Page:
Tell Congress: Take the Anti-trafficking Fight to the Next Level
Join with others to urge Congress to reauthorize the Trafficking Victims Protection Act.
The Trafficking Victims Protection Act (TVPA) of 2000 is the cornerstone of Federal human trafficking legislation, and established several methods of prosecuting traffickers, preventing human trafficking, and protecting victims and survivors of trafficking. The act establishes human trafficking and related offenses as federal crimes, and attaches severe penalties to them. It also mandates restitution be paid to victims of human trafficking.
It has been reauthorized and extended several times, including in 2013, when it was passed as an amendment to the Violence Against Women Act. The reauthorization established and strengthened programs to ensure that U.S. citizens do not purchase products made by victims of human trafficking, and to prevent child marriage. It also put into place emergency response provisions within the State Department to respond quickly to disaster areas and crises where people are particularly susceptible to being trafficked. The reauthorization also strengthened collaboration with state and local law enforcement to ease charging and prosecuting traffickers.
I’ve seen firsthand how political power is used to attack our fundamental right to vote:
In 1953, my father became the first African American elected to the City Council in Wilson, North Carolina.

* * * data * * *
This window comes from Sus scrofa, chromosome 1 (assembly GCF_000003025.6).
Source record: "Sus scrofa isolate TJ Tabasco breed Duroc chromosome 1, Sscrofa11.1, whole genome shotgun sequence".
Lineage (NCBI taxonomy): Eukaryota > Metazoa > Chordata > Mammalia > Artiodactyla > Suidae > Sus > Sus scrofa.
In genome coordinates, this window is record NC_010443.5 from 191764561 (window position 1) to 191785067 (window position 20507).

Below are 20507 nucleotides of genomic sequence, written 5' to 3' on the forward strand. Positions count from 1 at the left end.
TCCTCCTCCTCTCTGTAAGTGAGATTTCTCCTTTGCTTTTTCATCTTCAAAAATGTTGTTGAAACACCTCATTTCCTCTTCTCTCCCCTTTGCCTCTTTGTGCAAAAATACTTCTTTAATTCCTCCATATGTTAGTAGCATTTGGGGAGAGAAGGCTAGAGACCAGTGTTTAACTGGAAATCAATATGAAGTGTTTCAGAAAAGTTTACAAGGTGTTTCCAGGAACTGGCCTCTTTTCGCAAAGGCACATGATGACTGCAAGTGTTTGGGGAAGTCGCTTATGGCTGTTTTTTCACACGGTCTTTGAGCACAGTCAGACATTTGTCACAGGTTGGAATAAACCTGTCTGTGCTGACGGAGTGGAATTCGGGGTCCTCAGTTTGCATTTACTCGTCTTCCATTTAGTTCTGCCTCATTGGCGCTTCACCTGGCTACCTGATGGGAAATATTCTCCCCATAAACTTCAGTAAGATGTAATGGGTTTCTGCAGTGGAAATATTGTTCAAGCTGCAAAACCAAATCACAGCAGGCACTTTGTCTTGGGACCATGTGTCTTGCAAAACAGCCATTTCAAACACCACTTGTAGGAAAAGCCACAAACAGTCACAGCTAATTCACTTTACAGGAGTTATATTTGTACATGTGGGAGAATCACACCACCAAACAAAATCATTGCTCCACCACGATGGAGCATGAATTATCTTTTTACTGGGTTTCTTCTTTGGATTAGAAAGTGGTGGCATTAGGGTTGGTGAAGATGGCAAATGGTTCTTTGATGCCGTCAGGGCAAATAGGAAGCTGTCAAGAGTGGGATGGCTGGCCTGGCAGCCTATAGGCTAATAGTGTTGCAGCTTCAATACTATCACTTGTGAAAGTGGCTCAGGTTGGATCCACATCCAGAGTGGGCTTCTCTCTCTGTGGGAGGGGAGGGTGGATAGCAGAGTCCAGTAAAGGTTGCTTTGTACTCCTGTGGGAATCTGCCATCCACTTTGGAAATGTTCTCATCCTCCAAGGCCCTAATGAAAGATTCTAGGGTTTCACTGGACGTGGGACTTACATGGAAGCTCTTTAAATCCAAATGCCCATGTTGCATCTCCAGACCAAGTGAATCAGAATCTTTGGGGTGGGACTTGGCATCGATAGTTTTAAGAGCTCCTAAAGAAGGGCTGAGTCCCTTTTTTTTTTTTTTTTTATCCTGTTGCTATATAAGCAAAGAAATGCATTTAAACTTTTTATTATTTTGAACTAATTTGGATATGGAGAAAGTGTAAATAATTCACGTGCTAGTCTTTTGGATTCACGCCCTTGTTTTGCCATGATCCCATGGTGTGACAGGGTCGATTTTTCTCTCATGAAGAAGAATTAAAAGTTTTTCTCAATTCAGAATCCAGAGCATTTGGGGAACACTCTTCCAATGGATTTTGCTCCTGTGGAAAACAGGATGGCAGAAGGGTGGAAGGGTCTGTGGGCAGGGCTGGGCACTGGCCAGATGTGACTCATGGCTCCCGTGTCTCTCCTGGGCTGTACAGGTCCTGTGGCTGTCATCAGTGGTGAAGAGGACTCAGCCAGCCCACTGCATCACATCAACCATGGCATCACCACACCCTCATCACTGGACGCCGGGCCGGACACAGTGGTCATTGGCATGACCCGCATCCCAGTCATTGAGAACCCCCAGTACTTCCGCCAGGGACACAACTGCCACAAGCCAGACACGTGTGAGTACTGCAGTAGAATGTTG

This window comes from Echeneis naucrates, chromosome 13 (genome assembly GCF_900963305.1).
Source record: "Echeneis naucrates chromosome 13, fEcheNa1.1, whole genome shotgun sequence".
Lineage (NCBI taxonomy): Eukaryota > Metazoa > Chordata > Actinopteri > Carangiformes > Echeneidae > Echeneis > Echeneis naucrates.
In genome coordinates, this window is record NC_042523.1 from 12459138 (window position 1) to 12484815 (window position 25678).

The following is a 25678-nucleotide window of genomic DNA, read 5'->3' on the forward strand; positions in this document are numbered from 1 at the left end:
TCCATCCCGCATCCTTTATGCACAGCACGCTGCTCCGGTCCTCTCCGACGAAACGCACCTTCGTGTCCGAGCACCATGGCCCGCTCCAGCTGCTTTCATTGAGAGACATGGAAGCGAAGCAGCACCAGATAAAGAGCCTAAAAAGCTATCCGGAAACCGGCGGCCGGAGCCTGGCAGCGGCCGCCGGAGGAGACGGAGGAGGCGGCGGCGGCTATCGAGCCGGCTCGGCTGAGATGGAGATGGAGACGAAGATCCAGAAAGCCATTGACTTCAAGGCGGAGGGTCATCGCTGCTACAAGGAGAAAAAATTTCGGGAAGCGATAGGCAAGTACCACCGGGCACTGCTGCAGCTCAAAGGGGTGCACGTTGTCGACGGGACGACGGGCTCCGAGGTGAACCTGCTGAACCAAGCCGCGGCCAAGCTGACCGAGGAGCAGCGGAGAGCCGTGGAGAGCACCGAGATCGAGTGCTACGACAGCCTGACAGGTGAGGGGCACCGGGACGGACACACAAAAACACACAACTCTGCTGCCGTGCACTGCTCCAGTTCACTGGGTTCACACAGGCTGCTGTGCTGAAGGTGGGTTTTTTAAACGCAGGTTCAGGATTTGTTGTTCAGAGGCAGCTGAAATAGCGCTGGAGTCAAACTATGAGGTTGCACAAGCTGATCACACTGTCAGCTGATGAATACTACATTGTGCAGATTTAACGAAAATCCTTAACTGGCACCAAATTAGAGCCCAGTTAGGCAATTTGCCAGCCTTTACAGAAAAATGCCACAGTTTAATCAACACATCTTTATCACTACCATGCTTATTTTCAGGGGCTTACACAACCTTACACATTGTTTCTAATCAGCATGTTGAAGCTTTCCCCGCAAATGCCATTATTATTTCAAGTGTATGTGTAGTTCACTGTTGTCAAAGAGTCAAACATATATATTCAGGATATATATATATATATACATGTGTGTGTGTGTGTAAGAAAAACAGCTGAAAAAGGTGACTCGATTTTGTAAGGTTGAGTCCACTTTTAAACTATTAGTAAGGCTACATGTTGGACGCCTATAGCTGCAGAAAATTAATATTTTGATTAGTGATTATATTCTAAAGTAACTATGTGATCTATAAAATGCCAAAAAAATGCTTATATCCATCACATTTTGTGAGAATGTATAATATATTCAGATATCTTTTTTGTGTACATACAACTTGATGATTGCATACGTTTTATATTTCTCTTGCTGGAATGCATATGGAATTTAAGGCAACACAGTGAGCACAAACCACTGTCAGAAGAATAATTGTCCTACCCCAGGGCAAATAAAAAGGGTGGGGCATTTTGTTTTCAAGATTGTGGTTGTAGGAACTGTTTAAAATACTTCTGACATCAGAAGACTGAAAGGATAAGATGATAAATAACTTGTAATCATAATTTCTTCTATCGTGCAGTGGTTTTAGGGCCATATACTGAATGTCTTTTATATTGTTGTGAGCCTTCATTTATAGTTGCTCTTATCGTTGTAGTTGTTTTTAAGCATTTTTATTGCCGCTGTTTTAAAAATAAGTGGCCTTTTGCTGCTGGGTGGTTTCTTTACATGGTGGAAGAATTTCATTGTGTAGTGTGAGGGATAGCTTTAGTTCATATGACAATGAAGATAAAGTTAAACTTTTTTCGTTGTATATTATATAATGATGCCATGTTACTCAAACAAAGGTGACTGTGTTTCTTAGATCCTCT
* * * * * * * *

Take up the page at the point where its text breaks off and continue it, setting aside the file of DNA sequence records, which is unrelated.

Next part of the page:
But the local business and political establishment didn’t like the fact that an African American was in an elected position and working to register African Americans to vote. In 1957, their solution was to change the method of election from district elections to at-large elections and prohibit single shot voting. He was defeated.
Since that day, I’ve committed myself to a career fighting for civil and voting rights.
That’s why I’m writing to you. Today, Republicans are quietly rolling back the right to vote. They’ve created unnecessary voter ID laws, closed polling locations, and limited access to early voting.
I need you to stand with me and demand that Congress act to stop this immediately. If we could bring change to the 1960s South, we can bring change now by working together.
I remember when Voting Rights Act was first enacted.
After months of organizing to increase voter registration, I marched 48 miles alongside my fellow students from the State Capitol in Raleigh, North Carolina to the county courthouse in my hometown of Wilson encouraging African Americans to register to vote. At the conclusion of the march, I registered to vote for the first time.
That day remains one of my most treasured memories.
We must not allow decades of hard work to be quietly erased by the hands of malicious Republicans.
Martin Luther King Jr. once said, “Our lives begin to end the day we become silent about things that matter.”
It is the duty of the government to protect people’s rights -- not limit them.
Thank you for your support,
Congressman G. K. Butterfield
Chair, Congressional Black Caucus
The effigy mounds found in Wisconsin are among the only earthen forms constructed by prehistoric American Indians. Wisconsin law has only recently protected these culturally significant features. These shapes often take forms of clan symbols, humans, or simple forms. These mounds were used for burial, ceremonial, or utilitarian purposes. The Ho-Chunk people are believed to be descendants of the Mound Builder people. The tribe views the mounds as sacred sites that should not be disturbed.